• Get the height of the line using .height() at line 4004.
  • Get the next row using .next() at line 4019.
  • Find out how many rows are above using .prevAll and .length at line 4021.
  • Scroll the body using .scrollTop as both getter and setter at lines 4023 and 4024.

Comprehensive Example 2: Auto-complete Fields

For this example, go to projects, detail, NEW. On the Project type field type '*'.

The entire behavior of the auto-complete field is controlled by an object x6inputs.x6select which is riddled through with jQuery. Some relevant lines when you hit '*' are:

  • We display the box using .css() setting at line 3752.
  • The titles are displayed with .html() at line 3808.
  • The first row is highlighed with .mouseover() at line 3855.
  • When you hit TAB, the correct value is found using a selector at line 3738.

Comprehensive Example 3: Modal Editing of Child Tables

For this exaple, go to Customers, type '*' and pick the first customer. Then click on the tab at the bottom "4: Projects", and click [NEW] inside the tab. A modal pops up that lets you create a project.

The sizing and placement of this modal are controlled by a routine of almost pure jQuery beginning at line 6569.

Note from Ken: This is the most recent feature I added to Andromeda as of this writing, and it is the most purely jQuery. I find the longer I use it, the more I use it for everything, it tends to crowd out all other techniques.

Some Consequences of jQuery's Power

Basic HTML habits become more important: id's for unique items, classes for non-unique.

Using your own custom attributes can give you lots of power in your Javascript code.

Debugging strategy, reduce your core logic to finding the jQuery selector, which you can manually tweak in Firebug before putting it into the code. See the example at line 3738 and line 3740.

When you've gone all the way, you end up with all DOM access through jQuery, all other logic in native Javascript.

The Obvious: Cross-Browser Compatibility

At this point it is worth bringing up cross-browser compatibility. The demo we are looking at works well in IE6, IE7, and Firefox.

jQuery could not do much for us in the way of CSS incompatibilities, that was our own nightmare we had to solve.

In very late drafts of x6.js Ken was still using code that treated the "value" attribute of inputs as if it were a property. This works fine in Firefox, but broke completely in IE. Switching over to .val() solved that entire problem nicely.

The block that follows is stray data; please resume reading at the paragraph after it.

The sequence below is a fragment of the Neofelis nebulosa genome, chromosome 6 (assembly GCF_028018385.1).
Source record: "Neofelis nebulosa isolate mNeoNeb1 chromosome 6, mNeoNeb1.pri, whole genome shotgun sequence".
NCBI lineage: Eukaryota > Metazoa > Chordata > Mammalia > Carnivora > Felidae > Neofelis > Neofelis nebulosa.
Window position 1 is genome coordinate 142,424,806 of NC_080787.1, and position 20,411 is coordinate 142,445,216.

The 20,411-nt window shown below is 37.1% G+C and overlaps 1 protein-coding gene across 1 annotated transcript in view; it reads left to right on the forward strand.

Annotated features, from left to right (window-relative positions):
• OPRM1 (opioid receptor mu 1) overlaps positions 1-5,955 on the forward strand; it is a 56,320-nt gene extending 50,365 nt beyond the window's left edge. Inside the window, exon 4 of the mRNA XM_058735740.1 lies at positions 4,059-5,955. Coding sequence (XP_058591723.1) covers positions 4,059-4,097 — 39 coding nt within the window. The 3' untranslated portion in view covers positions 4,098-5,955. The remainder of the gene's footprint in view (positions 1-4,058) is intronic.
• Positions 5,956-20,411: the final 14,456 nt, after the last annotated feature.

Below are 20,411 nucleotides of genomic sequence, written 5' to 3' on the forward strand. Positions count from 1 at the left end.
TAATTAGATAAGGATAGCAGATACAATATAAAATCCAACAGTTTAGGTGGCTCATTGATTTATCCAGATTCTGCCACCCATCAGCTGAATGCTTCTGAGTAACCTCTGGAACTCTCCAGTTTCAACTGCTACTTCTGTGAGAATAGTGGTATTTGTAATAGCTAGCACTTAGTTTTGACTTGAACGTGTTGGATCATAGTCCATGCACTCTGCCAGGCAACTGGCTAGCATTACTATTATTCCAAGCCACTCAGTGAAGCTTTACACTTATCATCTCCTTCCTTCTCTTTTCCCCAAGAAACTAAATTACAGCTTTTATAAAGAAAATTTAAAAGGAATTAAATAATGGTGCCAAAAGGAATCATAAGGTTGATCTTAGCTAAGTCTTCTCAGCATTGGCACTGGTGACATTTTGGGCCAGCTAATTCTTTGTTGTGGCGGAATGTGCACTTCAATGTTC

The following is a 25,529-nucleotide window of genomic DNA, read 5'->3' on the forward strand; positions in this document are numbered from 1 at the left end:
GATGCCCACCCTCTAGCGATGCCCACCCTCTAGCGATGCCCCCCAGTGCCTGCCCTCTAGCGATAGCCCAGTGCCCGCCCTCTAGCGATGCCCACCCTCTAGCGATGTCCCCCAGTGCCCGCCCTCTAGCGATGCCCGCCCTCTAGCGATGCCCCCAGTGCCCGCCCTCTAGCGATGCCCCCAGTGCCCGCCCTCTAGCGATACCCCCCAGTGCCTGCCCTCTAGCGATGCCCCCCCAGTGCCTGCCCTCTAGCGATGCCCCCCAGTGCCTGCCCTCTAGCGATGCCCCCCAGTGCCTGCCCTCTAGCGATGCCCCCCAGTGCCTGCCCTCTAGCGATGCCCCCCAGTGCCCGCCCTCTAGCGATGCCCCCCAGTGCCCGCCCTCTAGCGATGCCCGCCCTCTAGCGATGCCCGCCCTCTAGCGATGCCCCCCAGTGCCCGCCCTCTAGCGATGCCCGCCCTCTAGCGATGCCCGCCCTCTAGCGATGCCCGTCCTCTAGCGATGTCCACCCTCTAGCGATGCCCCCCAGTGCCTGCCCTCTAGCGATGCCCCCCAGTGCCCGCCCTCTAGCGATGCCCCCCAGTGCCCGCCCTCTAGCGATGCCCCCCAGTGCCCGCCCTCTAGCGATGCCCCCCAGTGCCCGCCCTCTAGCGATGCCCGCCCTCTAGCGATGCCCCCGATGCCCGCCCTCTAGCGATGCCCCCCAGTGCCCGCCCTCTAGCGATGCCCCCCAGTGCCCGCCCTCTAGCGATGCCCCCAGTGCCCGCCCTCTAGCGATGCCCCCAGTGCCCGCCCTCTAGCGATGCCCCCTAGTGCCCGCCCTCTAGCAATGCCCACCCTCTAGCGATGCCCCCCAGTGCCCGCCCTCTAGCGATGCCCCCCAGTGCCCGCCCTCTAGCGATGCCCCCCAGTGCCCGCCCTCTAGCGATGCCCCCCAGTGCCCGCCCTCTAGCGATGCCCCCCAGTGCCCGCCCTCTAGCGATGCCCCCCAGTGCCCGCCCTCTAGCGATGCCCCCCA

Comprehensive Example 4: Fade and the Menu

The menu page (not the top menu) makes use of the fade effect and custom attributes. Most of the code is in x6menu.php.

When a user clicks on a module on the left side, the code at line 128 turns off keyboard responses to the right side just before beginning the fade.

At line 136 the fadeOut() of the old module begins, an then simultaneously at line 142 the new module begins fading in. Only when the new module is faded in do we activate keystroke responses again at line 144.

This example also illustrates the use of Custom Attributes to control behavior. We respond to letter keystrokes by finding a menu entry with the attribute 'xkey' that equals the letter. But how do we keep straight the sub-menus for all of the modules? We add another attribute 'xActive', which is only set to 'Y' for the active submenu. Line 210 shows the code that receives the keystroke and picks the menu entry to select. The fact that jQuery returns an empty set w/o error is a big help here.

PHP and $(document).ready()

jQuery has a nice feature, the $(document).ready() function which lets you add code that is executed when the page has loaded.

Since much of our HTML is generated by PHP, it stands to reason that the commands we put in here will vary according to what HTML we have generated.

This is our first example of a case where we need PHP to generate jQuery-specific items. One very flexible way to do this is to make up a function like 'jqDocReady()' which accepts a string fragment for later output to the browser. Our own function is at line 11235 of androLib.php

Some type of routine must then spit this all out, so our own code for this is at the bottom of androHTMLFoot.php, beginning at line 90.

Division of Labor jQuery and PHP

Idea 1: PHP exists to generate HTML, so keep it that way, just because jQuery (and other libraries) can render HTML easily, does not mean they do it quickly.

As an example, view the source of the customers page, it contains the entire HTML for anything that might be visible at any time. It is all generated by PHP, jQuery is only used to manipulate it.

Idea 2: jQuery (and Javascript generally) can be put to best use manipulating the DOM, this is all that is left if the HTML still originates from the server.

Things jQuery Cannot Overcome

All jQuery plugins are not created equal, and they are not always compatible. But we've all found this out the hard way, right?

All events are not created equal, if you want to capture arrow keys it is the keyDown event in IE, but keyPress in Firefox. See Line 530 of x6.js.

Unless I am completely missing something, jQuery does not provide a uniform way to prevent event propagation/bubbling, so I had to write my own, see line 60 of x6.js.